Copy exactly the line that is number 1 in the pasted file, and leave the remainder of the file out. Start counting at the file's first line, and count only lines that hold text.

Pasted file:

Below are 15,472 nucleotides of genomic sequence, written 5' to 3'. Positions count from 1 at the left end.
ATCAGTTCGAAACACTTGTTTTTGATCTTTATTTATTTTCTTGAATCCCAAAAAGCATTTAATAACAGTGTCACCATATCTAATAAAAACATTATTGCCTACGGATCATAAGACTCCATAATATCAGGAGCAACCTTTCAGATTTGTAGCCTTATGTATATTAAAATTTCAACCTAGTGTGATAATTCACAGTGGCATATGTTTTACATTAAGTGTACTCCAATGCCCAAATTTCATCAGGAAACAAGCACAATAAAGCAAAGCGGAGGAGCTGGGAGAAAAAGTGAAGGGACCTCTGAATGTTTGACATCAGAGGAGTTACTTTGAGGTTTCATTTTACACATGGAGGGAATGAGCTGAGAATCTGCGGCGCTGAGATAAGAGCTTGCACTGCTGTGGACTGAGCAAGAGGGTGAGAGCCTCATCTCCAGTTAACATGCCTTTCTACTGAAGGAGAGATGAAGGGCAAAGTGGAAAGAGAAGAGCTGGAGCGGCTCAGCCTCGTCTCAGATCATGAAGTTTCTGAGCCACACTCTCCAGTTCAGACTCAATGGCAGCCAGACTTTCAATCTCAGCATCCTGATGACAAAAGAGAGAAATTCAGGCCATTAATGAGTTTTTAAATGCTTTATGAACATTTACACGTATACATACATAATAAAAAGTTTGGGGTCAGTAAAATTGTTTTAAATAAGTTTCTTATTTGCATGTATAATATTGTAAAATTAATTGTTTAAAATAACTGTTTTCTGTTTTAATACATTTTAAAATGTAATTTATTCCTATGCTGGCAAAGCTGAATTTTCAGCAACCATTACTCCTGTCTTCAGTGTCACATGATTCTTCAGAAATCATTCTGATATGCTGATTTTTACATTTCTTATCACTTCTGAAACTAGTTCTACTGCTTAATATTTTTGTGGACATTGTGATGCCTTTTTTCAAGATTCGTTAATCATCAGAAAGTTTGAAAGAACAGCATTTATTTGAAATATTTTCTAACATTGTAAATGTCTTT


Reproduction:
Below are 15,472 nucleotides of genomic sequence, written 5' to 3'. Positions count from 1 at the left end.